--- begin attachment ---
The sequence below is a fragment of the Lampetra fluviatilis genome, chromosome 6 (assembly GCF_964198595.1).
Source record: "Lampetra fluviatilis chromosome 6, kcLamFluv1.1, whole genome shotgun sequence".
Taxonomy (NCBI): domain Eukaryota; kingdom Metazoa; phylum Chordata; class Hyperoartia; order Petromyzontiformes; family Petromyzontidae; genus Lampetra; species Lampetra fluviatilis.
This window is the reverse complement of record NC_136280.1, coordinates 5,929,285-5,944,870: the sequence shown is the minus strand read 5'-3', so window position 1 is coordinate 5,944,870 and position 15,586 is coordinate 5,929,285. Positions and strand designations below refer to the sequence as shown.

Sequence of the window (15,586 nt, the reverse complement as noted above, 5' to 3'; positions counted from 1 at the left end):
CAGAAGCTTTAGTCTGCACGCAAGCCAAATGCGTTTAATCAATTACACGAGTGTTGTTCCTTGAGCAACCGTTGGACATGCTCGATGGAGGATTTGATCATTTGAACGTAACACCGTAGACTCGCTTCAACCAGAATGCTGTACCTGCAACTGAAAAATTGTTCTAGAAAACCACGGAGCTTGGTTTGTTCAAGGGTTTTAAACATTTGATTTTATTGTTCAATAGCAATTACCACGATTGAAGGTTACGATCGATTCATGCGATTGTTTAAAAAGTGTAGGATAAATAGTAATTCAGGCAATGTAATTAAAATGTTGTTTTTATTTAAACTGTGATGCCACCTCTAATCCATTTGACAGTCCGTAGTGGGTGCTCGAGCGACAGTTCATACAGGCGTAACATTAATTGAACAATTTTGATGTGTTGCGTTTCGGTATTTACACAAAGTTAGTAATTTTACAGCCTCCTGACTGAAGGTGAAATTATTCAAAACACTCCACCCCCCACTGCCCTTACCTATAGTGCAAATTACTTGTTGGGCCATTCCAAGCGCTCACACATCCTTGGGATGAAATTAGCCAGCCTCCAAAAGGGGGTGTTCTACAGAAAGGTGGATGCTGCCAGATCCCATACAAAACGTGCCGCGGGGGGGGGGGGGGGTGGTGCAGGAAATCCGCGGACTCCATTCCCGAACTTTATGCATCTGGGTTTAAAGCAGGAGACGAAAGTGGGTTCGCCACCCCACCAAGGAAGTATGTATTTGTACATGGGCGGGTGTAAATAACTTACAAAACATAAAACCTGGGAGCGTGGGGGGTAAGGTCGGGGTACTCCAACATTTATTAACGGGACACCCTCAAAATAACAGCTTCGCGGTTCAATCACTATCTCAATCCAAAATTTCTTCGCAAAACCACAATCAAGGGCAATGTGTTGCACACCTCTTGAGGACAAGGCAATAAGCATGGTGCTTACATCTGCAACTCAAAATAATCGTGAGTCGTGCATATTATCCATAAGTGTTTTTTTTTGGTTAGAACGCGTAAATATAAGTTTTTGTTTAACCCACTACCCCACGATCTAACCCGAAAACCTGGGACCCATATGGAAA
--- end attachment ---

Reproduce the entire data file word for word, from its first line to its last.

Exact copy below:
The sequence below is a fragment of the Lampetra fluviatilis genome, chromosome 6 (assembly GCF_964198595.1).
Source record: "Lampetra fluviatilis chromosome 6, kcLamFluv1.1, whole genome shotgun sequence".
Taxonomy (NCBI): domain Eukaryota; kingdom Metazoa; phylum Chordata; class Hyperoartia; order Petromyzontiformes; family Petromyzontidae; genus Lampetra; species Lampetra fluviatilis.
This window is the reverse complement of record NC_136280.1, coordinates 5,929,285-5,944,870: the sequence shown is the minus strand read 5'-3', so window position 1 is coordinate 5,944,870 and position 15,586 is coordinate 5,929,285. Positions and strand designations below refer to the sequence as shown.

Sequence of the window (15,586 nt, the reverse complement as noted above, 5' to 3'; positions counted from 1 at the left end):
CAGAAGCTTTAGTCTGCACGCAAGCCAAATGCGTTTAATCAATTACACGAGTGTTGTTCCTTGAGCAACCGTTGGACATGCTCGATGGAGGATTTGATCATTTGAACGTAACACCGTAGACTCGCTTCAACCAGAATGCTGTACCTGCAACTGAAAAATTGTTCTAGAAAACCACGGAGCTTGGTTTGTTCAAGGGTTTTAAACATTTGATTTTATTGTTCAATAGCAATTACCACGATTGAAGGTTACGATCGATTCATGCGATTGTTTAAAAAGTGTAGGATAAATAGTAATTCAGGCAATGTAATTAAAATGTTGTTTTTATTTAAACTGTGATGCCACCTCTAATCCATTTGACAGTCCGTAGTGGGTGCTCGAGCGACAGTTCATACAGGCGTAACATTAATTGAACAATTTTGATGTGTTGCGTTTCGGTATTTACACAAAGTTAGTAATTTTACAGCCTCCTGACTGAAGGTGAAATTATTCAAAACACTCCACCCCCCACTGCCCTTACCTATAGTGCAAATTACTTGTTGGGCCATTCCAAGCGCTCACACATCCTTGGGATGAAATTAGCCAGCCTCCAAAAGGGGGTGTTCTACAGAAAGGTGGATGCTGCCAGATCCCATACAAAACGTGCCGCGGGGGGGGGGGGGGGTGGTGCAGGAAATCCGCGGACTCCATTCCCGAACTTTATGCATCTGGGTTTAAAGCAGGAGACGAAAGTGGGTTCGCCACCCCACCAAGGAAGTATGTATTTGTACATGGGCGGGTGTAAATAACTTACAAAACATAAAACCTGGGAGCGTGGGGGGTAAGGTCGGGGTACTCCAACATTTATTAACGGGACACCCTCAAAATAACAGCTTCGCGGTTCAATCACTATCTCAATCCAAAATTTCTTCGCAAAACCACAATCAAGGGCAATGTGTTGCACACCTCTTGAGGACAAGGCAATAAGCATGGTGCTTACATCTGCAACTCAAAATAATCGTGAGTCGTGCATATTATCCATAAGTGTTTTTTTTTGGTTAGAACGCGTAAATATAAGTTTTTGTTTAACCCACTACCCCACGATCTAACCCGAAAACCTGGGACCCATATGGAAA